Hitler and Frankenstein head for the polls
Bizarre candidates' names in state election
February 22, 2013
While Saturday’s state elections in Meghalaya are a serious political business, the names of some of the candidates -- which include Hitler, Kennedy, Alexander and Frankenstein -- have been giving local voters occasion to smile.
As well as being largely composed of tribal people, Meghalaya is one of only three predominantly Christian states in India. Because of that, there is a preference to give children Western or Christian names, although some of those names are perhaps not as well researched as they might be.
As a result, the roll call of 345 competing candidates features Congress legislator Frankenstein W Momin, who has won three elections in the past, along with relative newcomer Adolf Lu Hitler R Marak.
Meghalaya people also favor expressive words to baptize their children. Hence, Boldness Nongrum, Hopingstone Lyngdoh, Hopeful Bamon, Adviser Pariong, Righteous N Sangma and Predecessor Rumnong all appear on the candidates’ list.
Making up the numbers are Romeo Phira Rani, Moonlight Pariat, Hilarious Dkhar, Process T Sawkmie, and Bomber Sing Hynniewta.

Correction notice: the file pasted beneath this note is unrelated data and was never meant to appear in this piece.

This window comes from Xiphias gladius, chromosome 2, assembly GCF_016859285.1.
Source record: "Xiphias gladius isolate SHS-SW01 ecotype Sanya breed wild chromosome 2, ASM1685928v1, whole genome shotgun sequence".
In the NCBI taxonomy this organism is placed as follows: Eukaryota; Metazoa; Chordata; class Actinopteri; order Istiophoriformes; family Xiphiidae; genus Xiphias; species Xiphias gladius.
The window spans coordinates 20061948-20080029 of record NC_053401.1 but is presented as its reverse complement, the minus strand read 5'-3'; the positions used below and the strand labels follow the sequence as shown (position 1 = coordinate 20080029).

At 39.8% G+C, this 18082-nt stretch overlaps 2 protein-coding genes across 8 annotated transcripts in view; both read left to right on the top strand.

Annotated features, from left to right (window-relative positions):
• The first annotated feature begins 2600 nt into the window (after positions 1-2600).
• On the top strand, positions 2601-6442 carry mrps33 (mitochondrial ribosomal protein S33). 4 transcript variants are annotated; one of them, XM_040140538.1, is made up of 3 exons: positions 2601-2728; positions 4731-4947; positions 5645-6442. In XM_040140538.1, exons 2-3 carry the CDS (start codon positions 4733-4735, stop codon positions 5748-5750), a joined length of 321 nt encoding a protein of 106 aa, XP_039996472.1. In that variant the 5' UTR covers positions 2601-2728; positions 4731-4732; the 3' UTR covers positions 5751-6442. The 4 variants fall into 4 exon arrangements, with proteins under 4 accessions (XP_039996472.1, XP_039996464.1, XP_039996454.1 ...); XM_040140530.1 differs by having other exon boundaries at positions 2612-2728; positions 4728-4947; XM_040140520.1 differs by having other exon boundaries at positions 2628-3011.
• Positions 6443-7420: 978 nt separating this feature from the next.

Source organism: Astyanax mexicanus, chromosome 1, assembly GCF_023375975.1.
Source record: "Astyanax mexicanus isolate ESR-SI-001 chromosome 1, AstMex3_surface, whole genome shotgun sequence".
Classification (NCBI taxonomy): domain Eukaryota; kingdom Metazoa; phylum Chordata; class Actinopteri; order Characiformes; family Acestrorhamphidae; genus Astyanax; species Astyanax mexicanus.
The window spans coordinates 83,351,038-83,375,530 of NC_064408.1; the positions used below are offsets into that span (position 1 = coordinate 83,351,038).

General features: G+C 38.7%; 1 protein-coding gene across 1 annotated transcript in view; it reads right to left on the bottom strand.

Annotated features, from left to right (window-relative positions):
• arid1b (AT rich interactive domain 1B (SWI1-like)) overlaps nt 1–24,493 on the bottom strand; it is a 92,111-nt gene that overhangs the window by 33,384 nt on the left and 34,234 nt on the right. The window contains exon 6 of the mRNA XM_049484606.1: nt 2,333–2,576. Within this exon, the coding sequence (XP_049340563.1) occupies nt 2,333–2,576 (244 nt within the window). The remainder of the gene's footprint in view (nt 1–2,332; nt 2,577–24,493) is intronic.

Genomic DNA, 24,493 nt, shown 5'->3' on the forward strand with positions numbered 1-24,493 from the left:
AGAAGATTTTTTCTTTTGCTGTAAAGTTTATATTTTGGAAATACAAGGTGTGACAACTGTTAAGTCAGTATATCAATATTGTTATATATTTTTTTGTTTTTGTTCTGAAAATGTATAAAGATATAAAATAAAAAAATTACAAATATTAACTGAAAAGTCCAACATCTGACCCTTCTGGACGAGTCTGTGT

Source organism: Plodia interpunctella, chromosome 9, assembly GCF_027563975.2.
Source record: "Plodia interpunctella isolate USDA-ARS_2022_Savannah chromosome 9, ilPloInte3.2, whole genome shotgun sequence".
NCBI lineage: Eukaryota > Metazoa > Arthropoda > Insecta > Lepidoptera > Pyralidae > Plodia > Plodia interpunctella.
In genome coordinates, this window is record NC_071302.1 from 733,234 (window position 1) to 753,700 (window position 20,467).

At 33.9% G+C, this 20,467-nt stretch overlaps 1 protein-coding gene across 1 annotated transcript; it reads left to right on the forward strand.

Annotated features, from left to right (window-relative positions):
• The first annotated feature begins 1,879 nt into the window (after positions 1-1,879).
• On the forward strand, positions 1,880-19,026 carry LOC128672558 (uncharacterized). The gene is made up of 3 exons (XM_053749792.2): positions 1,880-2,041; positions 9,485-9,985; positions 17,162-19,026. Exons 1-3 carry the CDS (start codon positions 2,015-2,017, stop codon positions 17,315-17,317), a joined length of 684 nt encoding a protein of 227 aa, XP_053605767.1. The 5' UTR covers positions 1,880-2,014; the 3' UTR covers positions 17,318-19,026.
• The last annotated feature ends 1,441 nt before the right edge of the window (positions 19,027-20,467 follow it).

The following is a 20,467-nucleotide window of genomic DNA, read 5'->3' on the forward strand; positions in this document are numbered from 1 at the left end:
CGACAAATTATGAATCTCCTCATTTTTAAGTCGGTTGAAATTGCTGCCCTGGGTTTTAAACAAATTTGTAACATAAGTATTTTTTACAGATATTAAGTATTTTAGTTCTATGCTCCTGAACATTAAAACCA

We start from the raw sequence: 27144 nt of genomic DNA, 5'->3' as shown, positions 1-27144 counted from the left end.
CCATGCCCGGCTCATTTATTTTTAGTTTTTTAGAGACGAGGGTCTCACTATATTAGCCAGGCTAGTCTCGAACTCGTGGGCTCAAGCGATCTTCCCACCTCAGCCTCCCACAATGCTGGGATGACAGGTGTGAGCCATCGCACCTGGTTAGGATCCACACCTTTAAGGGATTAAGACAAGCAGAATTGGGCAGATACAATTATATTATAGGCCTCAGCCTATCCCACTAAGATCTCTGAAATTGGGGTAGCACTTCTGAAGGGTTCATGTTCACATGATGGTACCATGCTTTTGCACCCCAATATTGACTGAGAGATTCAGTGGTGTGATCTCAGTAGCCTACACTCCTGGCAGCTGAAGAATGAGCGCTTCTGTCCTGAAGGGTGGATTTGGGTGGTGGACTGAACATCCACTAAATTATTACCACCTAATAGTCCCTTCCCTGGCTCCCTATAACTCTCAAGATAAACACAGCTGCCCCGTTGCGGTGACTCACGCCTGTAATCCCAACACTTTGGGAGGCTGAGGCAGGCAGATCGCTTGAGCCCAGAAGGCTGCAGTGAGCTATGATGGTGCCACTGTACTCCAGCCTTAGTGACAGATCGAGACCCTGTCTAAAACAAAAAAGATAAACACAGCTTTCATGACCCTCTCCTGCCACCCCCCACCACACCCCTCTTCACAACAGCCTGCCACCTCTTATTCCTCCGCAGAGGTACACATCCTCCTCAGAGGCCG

Political heavyweights such as the Congress Party and Bharatiya Janata Party (BJP) take part, along with at least four parties who represent local interests. But campaigning generally cuts across party lines and looks for support from entire clans, who tend to vote en bloc.
"If the clan and the native villagers are won over, winning an election is not difficult," one tribal voter told ucanews.com. “For example, the entire Malniang clan is now campaigning day and night to ensure a victory for Lambor Malniang, a member of their clan.”
Religion is another vote-winning factor. Laitumkhrah constituency, for example, is the seat of Shillong archdiocese and location of one of the state's best hospitals, run by a Catholic order. As a result, according to one local voter, “Catholic candidates always win in Laitumkhrah because of the Church’s good work.”
Charities provide help, but government measures are needed to further improve their lives
China's communists cannot choose the Dalai Lama's successor, says Tibet's leader in exile
While government says all is well, prelates say more can be done
Event part of global campaign against violence against women and children
Negotiators vow to keep Bangsomoro deal on track